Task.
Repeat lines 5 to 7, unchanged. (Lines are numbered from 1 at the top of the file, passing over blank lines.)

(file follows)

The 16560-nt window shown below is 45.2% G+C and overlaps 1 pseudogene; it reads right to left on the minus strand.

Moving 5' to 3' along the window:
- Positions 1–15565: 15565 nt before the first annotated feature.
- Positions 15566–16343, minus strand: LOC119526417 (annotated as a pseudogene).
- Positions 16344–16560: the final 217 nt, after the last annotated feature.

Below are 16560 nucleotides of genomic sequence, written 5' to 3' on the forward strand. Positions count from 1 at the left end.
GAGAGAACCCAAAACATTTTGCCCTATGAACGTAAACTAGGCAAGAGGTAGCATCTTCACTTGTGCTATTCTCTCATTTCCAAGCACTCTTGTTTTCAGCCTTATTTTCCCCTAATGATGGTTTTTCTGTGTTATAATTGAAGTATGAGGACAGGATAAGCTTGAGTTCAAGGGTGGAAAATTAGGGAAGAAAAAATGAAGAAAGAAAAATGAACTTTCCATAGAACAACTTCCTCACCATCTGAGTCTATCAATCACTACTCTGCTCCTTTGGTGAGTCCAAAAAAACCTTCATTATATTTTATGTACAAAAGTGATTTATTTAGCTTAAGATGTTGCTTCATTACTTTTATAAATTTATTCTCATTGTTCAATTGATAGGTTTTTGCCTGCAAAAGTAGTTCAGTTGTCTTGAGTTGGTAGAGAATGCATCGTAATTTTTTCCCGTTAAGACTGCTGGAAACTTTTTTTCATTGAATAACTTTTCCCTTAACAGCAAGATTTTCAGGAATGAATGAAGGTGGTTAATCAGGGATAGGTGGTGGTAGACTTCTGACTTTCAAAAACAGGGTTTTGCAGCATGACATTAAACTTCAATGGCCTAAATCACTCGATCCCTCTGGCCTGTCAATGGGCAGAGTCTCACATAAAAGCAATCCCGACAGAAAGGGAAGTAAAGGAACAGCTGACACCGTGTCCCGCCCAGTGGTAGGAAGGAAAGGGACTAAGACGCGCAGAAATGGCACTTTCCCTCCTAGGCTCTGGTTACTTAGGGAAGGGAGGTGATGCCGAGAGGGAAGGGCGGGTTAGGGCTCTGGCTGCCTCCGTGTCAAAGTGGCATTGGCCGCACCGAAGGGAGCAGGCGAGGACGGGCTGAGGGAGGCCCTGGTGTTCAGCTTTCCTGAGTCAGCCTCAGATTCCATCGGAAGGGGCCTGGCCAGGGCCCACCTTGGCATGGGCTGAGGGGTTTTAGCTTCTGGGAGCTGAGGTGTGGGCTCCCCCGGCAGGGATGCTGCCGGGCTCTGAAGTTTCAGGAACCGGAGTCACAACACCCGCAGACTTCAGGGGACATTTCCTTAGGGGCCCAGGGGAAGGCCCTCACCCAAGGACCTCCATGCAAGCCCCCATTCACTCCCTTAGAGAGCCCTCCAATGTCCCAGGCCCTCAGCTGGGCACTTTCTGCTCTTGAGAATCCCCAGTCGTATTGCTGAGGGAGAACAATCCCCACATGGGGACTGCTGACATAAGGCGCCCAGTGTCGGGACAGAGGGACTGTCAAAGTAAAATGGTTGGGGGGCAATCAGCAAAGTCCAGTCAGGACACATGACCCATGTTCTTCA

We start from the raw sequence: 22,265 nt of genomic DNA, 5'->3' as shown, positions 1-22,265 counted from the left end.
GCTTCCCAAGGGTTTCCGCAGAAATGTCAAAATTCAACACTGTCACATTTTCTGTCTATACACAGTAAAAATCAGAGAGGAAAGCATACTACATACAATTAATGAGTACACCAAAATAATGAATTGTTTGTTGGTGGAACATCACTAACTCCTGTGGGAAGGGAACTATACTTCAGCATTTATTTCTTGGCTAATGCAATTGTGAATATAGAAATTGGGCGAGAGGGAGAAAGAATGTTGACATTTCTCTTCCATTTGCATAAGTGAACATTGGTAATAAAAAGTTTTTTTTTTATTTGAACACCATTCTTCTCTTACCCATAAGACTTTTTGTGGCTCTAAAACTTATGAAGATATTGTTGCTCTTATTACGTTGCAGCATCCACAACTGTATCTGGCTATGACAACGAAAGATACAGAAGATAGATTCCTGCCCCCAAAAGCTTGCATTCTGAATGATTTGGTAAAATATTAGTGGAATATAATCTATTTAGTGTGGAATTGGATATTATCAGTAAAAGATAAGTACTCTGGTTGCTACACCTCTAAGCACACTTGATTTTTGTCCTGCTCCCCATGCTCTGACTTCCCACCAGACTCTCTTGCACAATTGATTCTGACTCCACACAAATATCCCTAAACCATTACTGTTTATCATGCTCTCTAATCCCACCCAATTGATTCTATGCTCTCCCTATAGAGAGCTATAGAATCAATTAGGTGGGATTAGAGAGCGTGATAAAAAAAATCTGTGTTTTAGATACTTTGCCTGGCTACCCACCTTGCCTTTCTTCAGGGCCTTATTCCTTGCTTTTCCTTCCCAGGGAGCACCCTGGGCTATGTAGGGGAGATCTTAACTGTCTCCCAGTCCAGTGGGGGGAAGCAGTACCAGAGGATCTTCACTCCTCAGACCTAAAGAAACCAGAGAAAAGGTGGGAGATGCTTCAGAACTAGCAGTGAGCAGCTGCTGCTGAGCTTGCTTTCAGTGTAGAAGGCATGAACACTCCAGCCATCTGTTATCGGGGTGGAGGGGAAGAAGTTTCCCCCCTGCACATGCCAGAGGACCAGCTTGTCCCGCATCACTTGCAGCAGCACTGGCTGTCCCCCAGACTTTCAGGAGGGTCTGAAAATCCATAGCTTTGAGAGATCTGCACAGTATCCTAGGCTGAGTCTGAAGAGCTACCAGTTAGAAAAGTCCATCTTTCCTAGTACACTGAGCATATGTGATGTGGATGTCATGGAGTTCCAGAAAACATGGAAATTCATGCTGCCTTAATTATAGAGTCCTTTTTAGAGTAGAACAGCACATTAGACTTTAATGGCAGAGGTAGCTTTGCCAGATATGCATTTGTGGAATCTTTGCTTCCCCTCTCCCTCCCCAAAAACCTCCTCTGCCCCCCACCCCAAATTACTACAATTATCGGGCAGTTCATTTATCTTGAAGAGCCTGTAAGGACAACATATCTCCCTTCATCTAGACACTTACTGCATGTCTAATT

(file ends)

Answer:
- Positions 16344–16560: the final 217 nt, after the last annotated feature.

Below are 16560 nucleotides of genomic sequence, written 5' to 3' on the forward strand. Positions count from 1 at the left end.
GAGAGAACCCAAAACATTTTGCCCTATGAACGTAAACTAGGCAAGAGGTAGCATCTTCACTTGTGCTATTCTCTCATTTCCAAGCACTCTTGTTTTCAGCCTTATTTTCCCCTAATGATGGTTTTTCTGTGTTATAATTGAAGTATGAGGACAGGATAAGCTTGAGTTCAAGGGTGGAAAATTAGGGAAGAAAAAATGAAGAAAGAAAAATGAACTTTCCATAGAACAACTTCCTCACCATCTGAGTCTATCAATCACTACTCTGCTCCTTTGGTGAGTCCAAAAAAACCTTCATTATATTTTATGTACAAAAGTGATTTATTTAGCTTAAGATGTTGCTTCATTACTTTTATAAATTTATTCTCATTGTTCAATTGATAGGTTTTTGCCTGCAAAAGTAGTTCAGTTGTCTTGAGTTGGTAGAGAATGCATCGTAATTTTTTCCCGTTAAGACTGCTGGAAACTTTTTTTCATTGAATAACTTTTCCCTTAACAGCAAGATTTTCAGGAATGAATGAAGGTGGTTAATCAGGGATAGGTGGTGGTAGACTTCTGACTTTCAAAAACAGGGTTTTGCAGCATGACATTAAACTTCAATGGCCTAAATCACTCGATCCCTCTGGCCTGTCAATGGGCAGAGTCTCACATAAAAGCAATCCCGACAGAAAGGGAAGTAAAGGAACAGCTGACACCGTGTCCCGCCCAGTGGTAGGAAGGAAAGGGACTAAGACGCGCAGAAATGGCACTTTCCCTCCTAGGCTCTGGTTACTTAGGGAAGGGAGGTGATGCCGAGAGGGAAGGGCGGGTTAGGGCTCTGGCTGCCTCCGTGTCAAAGTGGCATTGGCCGCACCGAAGGGAGCAGGCGAGGACGGGCTGAGGGAGGCCCTGGTGTTCAGCTTTCCTGAGTCAGCCTCAGATTCCATCGGAAGGGGCCTGGCCAGGGCCCACCTTGGCATGGGCTGAGGGGTTTTAGCTTCTGGGAGCTGAGGTGTGGGCTCCCCCGGCAGGGATGCTGCCGGGCTCTGAAGTTTCAGGAACCGGAGTCACAACACCCGCAGACTTCAGGGGACATTTCCTTAGGGGCCCAGGGGAAGGCCCTCACCCAAGGACCTCCATGCAAGCCCCCATTCACTCCCTTAGAGAGCCCTCCAATGTCCCAGGCCCTCAGCTGGGCACTTTCTGCTCTTGAGAATCCCCAGTCGTATTGCTGAGGGAGAACAATCCCCACATGGGGACTGCTGACATAAGGCGCCCAGTGTCGGGACAGAGGGACTGTCAAAGTAAAATGGTTGGGGGGCAATCAGCAAAGTCCAGTCAGGACACATGACCCATGTTCTTCA